One hundred medicinal plants that have been previously used for antiviral treatment were purchased from Affiliated Hospital of Shandong University of Traditional Chinese Medicine (Jinan, China). The botanical authentication was performed by Pro. Lingchuan Xu (College of Pharmacy, Shandong University of Traditional Chinese Medicine, Jinan, China). Voucher specimens of these materials were deposited for references in our lab. The samples were stored at −20°C and pulverized before use. More information of the 100 plants are provided in Table S1

2.2. Standard Extraction Preparation

Each dry powder (200 g) of TCMs was extracted with 1000 mL cyclohexane (CYH) firstly, and then the leftover solution was sequentially extracted using dichloromethane (DCM), ethyl acetate (EAC), n-butanol (NBA), and distilled water (W), according to the method described by Liu et al [13, 14]. The five extracted solutions of 100 TCMs were harvested separately by ultrasonic extraction at 40°C for 30 min and repeated twice followed by filtration and evaporation under vacuum. The organic fractions were dried in 45°C vacuum, and the water fractions were freeze-dried. All 500 samples were sealed in vessels and refrigerated separately.

A portion of each extracts was removed, dissolved in dimethyl sulfoxide (DMSO) at 50 mg/mL, and arrayed in 96-well plates as a prefractionated TCMs library.

2.3. HPLC Separation Validation

To illustrate the stability of extraction method, several active prefractionations were selected for analysis by HPLC using a SunFire-C18 TM column (4.6 × 150 mm, 3.5 µm, Waters Corporation, Milford, MA) by a Waters 2695 system coupled with a Waters 2998 PDA detector. The mobile phase consisted of 0.5% formic acid water solution and acetonitrile. The flow rate was maintained at 0.8 mL·min−1, and the injection volume was 20 µL.

2.4. Cell Lines and Viruses

Madin–Darby canine kidney (MDCK) epithelial cells were grown in Dulbecco’s modified Eagle’s medium (DMEM; Cellgro, Manassas, VA, USA) supplemented with 10% fetal bovine serum (FBS; Gibco, Carlsbad, CA, USA), 1,000 units/mL penicillin and 100 μg/mL of streptomycin (Invitrogen, Carlsbad, CA, USA). The replication-competent reporter influenza A virus carrying the Gaussia luciferase gene (PR8-PB2-Gluc) and wildtype influenza A/Puerto Rico/8/34 (H1N1, PR8) were propagated as previously described [11, 12, 15]. Infections were performed in Opti-MEM containing 1.5 µg/mL N-tosyl-L-phenylalanine chloromethyl ketone (TPCK)-trypsin (Sigma-Aldrich, St. Louis, MO, USA).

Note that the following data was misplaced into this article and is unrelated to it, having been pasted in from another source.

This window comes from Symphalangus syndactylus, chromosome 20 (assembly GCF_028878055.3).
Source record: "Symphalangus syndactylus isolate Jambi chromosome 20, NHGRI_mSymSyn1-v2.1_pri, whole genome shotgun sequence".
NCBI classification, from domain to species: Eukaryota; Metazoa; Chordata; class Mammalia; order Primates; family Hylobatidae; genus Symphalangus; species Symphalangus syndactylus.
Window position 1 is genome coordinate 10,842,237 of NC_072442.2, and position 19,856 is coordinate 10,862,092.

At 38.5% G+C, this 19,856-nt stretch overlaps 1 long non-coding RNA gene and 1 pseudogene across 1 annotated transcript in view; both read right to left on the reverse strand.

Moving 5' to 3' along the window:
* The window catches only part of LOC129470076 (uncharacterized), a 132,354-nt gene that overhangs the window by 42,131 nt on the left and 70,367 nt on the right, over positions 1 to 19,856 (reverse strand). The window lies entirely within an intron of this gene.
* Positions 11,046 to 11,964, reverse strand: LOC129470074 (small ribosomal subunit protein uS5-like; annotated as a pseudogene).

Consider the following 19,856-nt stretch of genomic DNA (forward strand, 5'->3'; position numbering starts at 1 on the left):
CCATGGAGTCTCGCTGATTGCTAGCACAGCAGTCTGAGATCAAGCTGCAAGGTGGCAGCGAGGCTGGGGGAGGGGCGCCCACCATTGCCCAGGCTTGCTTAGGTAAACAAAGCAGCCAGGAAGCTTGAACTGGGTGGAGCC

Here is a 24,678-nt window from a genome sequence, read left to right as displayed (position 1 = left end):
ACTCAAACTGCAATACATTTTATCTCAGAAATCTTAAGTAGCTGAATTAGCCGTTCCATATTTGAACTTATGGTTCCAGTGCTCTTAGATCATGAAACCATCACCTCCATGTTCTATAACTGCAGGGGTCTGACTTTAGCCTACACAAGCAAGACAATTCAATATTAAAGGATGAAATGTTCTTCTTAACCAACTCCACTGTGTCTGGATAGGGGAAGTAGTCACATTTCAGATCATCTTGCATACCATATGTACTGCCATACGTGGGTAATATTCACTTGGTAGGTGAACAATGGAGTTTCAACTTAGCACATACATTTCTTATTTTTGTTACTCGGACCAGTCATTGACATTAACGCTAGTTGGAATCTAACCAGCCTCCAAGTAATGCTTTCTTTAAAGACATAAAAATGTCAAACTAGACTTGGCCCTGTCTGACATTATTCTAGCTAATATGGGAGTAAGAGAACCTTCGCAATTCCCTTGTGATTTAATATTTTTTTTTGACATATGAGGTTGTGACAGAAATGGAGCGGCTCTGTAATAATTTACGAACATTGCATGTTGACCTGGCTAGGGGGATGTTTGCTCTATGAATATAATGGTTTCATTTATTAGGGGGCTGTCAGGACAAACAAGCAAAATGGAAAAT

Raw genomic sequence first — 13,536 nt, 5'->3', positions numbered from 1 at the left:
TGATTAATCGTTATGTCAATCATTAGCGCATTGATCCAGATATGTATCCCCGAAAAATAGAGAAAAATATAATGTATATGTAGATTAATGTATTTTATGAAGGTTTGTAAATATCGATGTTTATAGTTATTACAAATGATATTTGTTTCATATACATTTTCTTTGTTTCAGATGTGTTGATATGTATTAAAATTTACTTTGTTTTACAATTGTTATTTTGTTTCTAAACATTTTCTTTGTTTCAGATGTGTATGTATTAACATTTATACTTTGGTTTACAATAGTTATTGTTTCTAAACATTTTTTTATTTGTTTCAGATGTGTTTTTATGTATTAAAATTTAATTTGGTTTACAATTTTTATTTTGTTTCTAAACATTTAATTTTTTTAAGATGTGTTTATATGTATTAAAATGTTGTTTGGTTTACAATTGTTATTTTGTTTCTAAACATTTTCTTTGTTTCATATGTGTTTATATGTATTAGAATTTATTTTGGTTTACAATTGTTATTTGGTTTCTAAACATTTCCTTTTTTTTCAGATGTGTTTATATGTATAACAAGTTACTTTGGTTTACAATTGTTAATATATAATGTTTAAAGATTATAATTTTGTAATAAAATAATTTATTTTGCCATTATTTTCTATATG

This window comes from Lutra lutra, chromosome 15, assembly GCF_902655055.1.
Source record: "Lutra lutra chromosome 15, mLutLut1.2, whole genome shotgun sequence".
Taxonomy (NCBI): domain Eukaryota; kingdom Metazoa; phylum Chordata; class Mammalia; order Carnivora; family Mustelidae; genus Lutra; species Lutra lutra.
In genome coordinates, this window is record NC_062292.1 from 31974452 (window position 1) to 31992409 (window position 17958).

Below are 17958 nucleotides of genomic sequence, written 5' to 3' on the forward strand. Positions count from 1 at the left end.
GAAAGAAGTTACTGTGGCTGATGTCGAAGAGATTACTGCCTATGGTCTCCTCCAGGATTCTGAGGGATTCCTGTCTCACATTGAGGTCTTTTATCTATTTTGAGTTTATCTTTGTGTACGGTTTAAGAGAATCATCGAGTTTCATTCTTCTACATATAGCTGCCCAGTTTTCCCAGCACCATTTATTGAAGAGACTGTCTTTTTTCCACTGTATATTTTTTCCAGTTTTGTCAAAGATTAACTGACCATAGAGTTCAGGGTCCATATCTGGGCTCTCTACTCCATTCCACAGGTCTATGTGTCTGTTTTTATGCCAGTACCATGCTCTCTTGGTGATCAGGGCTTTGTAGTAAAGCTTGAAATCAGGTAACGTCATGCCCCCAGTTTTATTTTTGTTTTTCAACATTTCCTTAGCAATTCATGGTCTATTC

2.5. Antiviral Screening

A phenotypic screening for anti-influenza actives were carried out as previously described [11, 16]. In brief, MDCK cells growing in white, flat-bottom, 96-well culture plates (PerkinElmer, Waltham, MA) were infected with PR8-PB2-Gluc virus at 0.01 multiplicities of infection (MOI) in the presence of test samples of 20 μg/mL. After 36-hr incubation, Gluc assay was performed using Pierce Gaussia luciferase glow assay kit (Thermo scientific, Rockford, IL, USA) according to the manufacturer’s instructions. Mock infected cells were used as blank control. DMSO and baloxavir acid (BXA) were set as negative and positive control, respectively [17].

2.6. Dose-Response Analysis

For dose-response analysis, PR8-PB2-Gluc-infected cells were treated with serially diluted samples, with final concentrations ranging from 40 μg/mL to 0.055 μg/mL. After 36-hrs incubation, the Gaussia luciferase activities were determined.

2.7. Cytotoxicity Assay

The cytotoxicity assay was performed as described previously [18]. MDCK cells in 96-well assay plates were treated with serial diluted extracts (two-fold diluted from 200 μg/mL to 1.56 μg/mL for 8 dilution series) and incubated at 37°C for 36 hrs. Cell viability was assessed by CCK-8 (MedChemExpress, Monmouth Junction, NJ, USA) according to the manufacturer’s instructions.

2.8. Titer Reduction Assay

Titer reduction assay was performed as previously described [11]. In brief, MDCK cells grown in 24-well plates were inoculated with the influenza PR8 virus at an MOI of 0.01. After 2-hour incubation at 37°C, inoculations were replaced by fresh Opti-MEM (1.5 µg/mL of TPCK-trypsin) containing test extracts at 20 µg/mL concentration. At 36-hour after infection (p.i.), the supernatants were removed for titration.

2.9. Statistical Analysis